When: Sunday, September 18, tailgate party begins at 6:30 p.m. Concert starts at 7 p.m.

What: Join other young adults (singles and couples) for a rockin' night at the Journey concert. We will have a tailgate party and then enjoy the live outdoor concert. Everyone knows and likes Journey! Come and make new friends or hang out with current ones! RSVP is strongly suggested by September 1st. Spread the word and RSVP today!

Where: The Cruzan Amphitheater, 601-7 Sansburys Way, West Palm Beach. We will meet in the parking lot at 6:30 for a tailgate party before heading to the show (call for exact location on the day of the concert).

Bring: If desired, BYOB and appropriate gear for “lawn seats” (e.g. blanket). We will provide some mixers and snacks at tailgate party.

Driving Directions: From I-95 take Okeechobee Blvd. Exit heading west. Follow signs for Cruzan Amphitheater.

Cost: Lawn seat ticket is $32 per person, plus cost for parking. Bring $5 for tailgate party. Buy your concert ticket through:

Contact: Emily Schachtel at 561-866-9069 or with any questions.

RSVP: Chad Bishop at 517-819-4989 or You must RSVP to join us!

The 2011 Mosaic International Event In West Virginia

The 2011 Mosaic International Event In West Virginia Labor Day Weekend, Sept 1 – 5

Hosted by Mosaic Outdoor Clubs of America

Come have a “Wild and Wonderful” weekend with your fellow outdoor enthusiasts, seeing old friends and making new ones, as we explore the beautiful Potomac Highlands region of West Virginia this Labor Day, Sept 1 - 5th!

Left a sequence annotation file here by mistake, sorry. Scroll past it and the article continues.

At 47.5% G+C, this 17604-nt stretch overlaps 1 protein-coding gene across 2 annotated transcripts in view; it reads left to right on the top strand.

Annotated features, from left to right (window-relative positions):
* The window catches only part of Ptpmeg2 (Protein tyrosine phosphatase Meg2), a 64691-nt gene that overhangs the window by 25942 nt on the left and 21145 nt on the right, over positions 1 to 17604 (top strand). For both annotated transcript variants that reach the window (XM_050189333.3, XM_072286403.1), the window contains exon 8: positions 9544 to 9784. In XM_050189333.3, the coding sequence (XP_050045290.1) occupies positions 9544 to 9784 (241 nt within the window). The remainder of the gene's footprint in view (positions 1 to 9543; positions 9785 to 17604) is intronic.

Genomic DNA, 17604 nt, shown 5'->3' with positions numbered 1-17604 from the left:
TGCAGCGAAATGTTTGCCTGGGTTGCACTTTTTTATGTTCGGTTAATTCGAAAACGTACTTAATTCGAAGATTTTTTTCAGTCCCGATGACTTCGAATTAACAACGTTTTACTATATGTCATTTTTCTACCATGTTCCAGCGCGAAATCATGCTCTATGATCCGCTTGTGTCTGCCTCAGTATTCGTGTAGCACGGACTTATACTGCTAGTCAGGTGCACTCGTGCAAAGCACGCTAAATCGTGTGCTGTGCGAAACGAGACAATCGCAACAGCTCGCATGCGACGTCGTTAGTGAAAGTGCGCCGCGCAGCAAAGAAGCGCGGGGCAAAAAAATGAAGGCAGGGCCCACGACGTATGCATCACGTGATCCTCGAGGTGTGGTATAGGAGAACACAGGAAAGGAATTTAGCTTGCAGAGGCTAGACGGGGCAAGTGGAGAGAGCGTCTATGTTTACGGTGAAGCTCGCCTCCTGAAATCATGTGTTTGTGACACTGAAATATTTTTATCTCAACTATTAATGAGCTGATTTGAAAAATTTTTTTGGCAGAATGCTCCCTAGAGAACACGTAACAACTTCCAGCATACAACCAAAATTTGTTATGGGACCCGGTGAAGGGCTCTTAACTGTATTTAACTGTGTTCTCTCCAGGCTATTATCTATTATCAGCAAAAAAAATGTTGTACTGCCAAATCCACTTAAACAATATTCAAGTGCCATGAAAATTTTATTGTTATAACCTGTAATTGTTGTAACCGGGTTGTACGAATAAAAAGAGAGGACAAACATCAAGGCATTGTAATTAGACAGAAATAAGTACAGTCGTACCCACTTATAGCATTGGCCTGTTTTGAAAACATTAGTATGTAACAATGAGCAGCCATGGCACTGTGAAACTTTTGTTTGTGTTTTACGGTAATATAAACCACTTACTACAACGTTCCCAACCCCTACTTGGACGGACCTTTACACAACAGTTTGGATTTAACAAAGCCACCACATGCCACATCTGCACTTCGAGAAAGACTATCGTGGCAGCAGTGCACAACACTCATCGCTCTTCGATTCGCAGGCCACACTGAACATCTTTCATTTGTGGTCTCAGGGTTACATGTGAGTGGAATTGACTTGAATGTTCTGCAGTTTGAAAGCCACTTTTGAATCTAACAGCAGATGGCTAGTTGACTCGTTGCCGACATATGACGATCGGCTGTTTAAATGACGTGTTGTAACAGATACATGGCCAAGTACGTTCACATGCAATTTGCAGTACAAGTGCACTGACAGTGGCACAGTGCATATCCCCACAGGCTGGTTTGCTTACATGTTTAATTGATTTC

Plus, extend your vacation with a great “Pre-Trip” event in the Washington D.C. area -- hosted by the Maryland Mosaic club -- and an exciting “Post-Trip” adventure to the New River Gorge for some world-class whitewater rafting and more.

TO REGISTER or for more details about the event, all our great activities, FAQ’s etc., click here:

Please help us “spread the word” by forwarding this email to other Jewish outdoor enthusiasts who may be interested in attending.

Miniature Golf in Delray Beach

Miniature Golf in Delray Beach

When: Sunday, September 4, 10 a.m. Tee time is 10:15 a.m. sharp!!

What: Join Mosaic for a fun couple of hours at South Florida’s premier, high-end, miniature golf course in Delray Beach; “Putt’n Around.” Play a full 18 holes before it gets too hot, then we’ll all go for a bite, brunch, or snack afterwards.

Where: Putt’n Around, 350 NE 5 Ave (Federal Hwy), Delray Beach. 561-450-6162.

Directions: Take I-95 to the Atlantic Ave exit (exit #52A) in Delray Beach, and go east. Turn left (north) on Federal Highway (US 1 / NE 6 Ave), go four blocks, and turn left on 4 St, then turn left on NE 5 Ave, and the course is a half-block up on your right.

Cost: $12 for Mosaic Members, $17 for Non-Members. Also bring money for lunch or snack afterwards.

Contact: No RSVP is necessary. Just show up and have a great time. For more info contact Mark Kantrowitz at 561-929-2023 or In case it looks like rain, please call to make sure we are still playing.